With these thematic winkings pushed well above the surface, it’s only fitting that Ashby chose Cat Stevens’ music as the backdrop for his satirical coming-of-age odyssey. Much like Maude, Cat was fed up with Christianity’s religious dogma and looking elsewhere for spirituality. Eventually, he would find it in Islamic faith, but as of now, the search was still vague and unsettled (In a speech at Stanford in 1999, Stevens, known since his conversion as Yusuf Islam, recalled his attraction to the Koran: “There is one Lord, one family of humanity”). With Ashby, the songwriter shared a growing fatigue with the business in which he found himself. By 1970, Cat had worn through the simple pop glee that made up his debut, Matthew and Son. He didn’t have another “I Love My Dog” or “Here Comes My Baby” in him. Frustrated by the greed he saw in the music industry, he turned out Mona Bone Jakon and Tea For the Tillerman, both of which provide the majority of the material heard in the film (two songs were written specially for it). The album’s spoke with warning and sudden caution, and the hope behind their honest lyricism sometimes feels falsely summoned. They showed Cat was worried, but trying to remain almost forcefully optimistic.
Ashby himself was struggling. His first film, The Landlord, was a warmed-over treatise on class tensions that was quickly forgotten and is still widely unavailable. At the very least, he had come upon a theme that he would use for his first three films: innocence faced with the inevitable comprehension of the world’s complexities. The silver-spooned landlord who comes to appreciate the working-class tenants in his building leads directly into Harold’s head-on collision with Maude. His third film, The Last Detail, would bring the idea to the military world as Meadows (Randy Quaid) tries to get in a life’s worth of twenty-something romps into a few nights before he’s handed over to the Navy on a theft conviction. Tracing this protagonistic awakening back to the filmmaker, it’s easy to understand how perfectly Cat Stevens’ early–seventies work would fit into his plans. The marriage was too ideal to pass up, and the results illustrate once again the remarkable synthesis that we’re after with Kiss After Supper. You can’t imagine the film without the music, and vice versa.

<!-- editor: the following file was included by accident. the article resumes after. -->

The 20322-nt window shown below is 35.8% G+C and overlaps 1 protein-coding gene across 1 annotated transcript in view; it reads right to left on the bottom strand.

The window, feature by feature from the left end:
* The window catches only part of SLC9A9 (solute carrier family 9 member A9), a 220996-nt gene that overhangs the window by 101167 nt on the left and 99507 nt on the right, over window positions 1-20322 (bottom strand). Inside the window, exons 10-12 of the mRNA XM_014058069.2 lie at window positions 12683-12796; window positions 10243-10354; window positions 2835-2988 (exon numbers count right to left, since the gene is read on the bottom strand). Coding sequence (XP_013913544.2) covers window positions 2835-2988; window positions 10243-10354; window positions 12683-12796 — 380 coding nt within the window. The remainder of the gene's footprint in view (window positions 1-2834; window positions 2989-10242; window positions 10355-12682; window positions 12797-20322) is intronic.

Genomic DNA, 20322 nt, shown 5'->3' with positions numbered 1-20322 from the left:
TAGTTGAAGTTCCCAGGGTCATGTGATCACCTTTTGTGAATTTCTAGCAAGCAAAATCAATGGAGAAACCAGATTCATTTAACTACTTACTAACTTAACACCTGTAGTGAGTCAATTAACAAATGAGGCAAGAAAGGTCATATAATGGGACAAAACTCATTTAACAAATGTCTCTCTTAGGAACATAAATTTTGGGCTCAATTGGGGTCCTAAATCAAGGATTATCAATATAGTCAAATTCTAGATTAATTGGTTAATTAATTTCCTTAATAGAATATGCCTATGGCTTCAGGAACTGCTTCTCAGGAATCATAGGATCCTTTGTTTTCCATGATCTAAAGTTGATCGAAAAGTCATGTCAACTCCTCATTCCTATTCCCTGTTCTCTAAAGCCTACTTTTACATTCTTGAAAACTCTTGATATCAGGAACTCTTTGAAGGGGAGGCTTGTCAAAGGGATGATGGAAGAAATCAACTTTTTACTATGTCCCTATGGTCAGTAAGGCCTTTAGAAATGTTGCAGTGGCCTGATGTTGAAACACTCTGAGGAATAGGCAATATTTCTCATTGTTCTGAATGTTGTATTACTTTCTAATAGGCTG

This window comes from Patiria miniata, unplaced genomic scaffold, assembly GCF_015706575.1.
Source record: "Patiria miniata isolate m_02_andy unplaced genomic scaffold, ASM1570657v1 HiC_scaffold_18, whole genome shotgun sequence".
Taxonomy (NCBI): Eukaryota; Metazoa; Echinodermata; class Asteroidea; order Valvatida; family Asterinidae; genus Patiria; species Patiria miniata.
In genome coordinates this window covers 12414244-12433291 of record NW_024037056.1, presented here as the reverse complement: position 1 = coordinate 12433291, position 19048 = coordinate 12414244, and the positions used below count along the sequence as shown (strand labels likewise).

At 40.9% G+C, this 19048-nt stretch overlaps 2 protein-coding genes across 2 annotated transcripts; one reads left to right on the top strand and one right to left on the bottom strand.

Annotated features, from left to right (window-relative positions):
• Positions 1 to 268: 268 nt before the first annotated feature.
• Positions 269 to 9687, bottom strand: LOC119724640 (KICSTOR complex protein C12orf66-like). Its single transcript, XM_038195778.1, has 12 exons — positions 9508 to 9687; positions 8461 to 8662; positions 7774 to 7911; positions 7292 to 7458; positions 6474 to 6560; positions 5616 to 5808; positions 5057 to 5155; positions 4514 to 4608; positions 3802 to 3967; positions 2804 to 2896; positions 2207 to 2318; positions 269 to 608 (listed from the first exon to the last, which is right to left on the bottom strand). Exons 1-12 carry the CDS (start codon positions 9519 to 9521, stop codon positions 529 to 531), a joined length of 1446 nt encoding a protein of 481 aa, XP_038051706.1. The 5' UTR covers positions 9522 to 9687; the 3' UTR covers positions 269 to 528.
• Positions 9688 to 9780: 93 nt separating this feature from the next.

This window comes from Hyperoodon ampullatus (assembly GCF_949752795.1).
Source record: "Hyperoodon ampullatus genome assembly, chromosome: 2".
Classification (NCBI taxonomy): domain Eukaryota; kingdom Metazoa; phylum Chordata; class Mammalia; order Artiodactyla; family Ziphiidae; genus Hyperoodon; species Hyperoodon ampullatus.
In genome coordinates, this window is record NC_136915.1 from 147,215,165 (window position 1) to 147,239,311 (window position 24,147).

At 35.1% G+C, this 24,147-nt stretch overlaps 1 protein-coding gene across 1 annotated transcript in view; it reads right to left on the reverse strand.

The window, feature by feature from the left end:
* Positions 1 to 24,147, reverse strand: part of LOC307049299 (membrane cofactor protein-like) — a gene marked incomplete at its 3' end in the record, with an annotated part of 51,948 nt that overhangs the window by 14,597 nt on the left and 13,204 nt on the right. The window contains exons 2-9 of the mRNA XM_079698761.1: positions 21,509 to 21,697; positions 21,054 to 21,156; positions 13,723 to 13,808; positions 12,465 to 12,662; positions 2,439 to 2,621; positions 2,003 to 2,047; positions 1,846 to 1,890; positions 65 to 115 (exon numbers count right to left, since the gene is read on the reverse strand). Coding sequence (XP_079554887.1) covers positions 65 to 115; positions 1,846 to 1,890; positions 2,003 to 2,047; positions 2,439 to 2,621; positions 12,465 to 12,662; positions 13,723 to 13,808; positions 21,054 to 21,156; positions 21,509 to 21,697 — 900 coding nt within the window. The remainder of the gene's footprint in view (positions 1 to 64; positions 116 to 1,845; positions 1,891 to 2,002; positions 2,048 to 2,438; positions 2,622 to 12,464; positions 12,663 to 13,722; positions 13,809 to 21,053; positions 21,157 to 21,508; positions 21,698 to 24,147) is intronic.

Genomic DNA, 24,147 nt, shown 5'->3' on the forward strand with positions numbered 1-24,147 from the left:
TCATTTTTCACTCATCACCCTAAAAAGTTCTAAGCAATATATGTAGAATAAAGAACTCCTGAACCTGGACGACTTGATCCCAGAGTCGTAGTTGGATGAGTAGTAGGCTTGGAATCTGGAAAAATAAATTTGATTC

You don’t have long to wait for the connection to unveil itself; the first scene brings it to the fore. The camera follows Harold down a set of stairs and into his room without ever showing his face. As he puts a record on, Stevens’ “Don’t Be Shy,” one of the two songs written for the film, begins on its upbeat acoustic guitar and optimistic piano. The song’s praise for individual expression is used comically here, as Harold feigns suicide to gain his mother’s attention. His mother represents the conventions to be overcome, a woman so stiff with traditional values she believes the sexual revolution had gone too far and the mention of wife-swapping was distasteful beyond response. Additionally, the emotional contrast between action and music is riveting. Still limp from the noose, his mother walks in, looks at him dangling, and sits down to make a phone call. The irreverence works perfectly, and from the very first scene, you understand the film’s charm hangs on its well-managed contrast of lingering optimism and black humor.
After Harold’s meets Maude for the first time at a funeral, Stevens’ “Tea for the Tillerman” begins against a dim, rainy backdrop. One of the Cat’s most overtly joyous songs, its celebratory chorus serves here as a thematic linkage to Maude’s introduction. Against the black and white suits and umbrellas, Maude leads the procession off in a jaunty march, with her yellow umbrella standing against the monochromatic background as an additional visual cue to her role. She turns a moment of mourning into her own tribalistic appreciation, again emphasizing her communal view of religion, here extended to religious rite.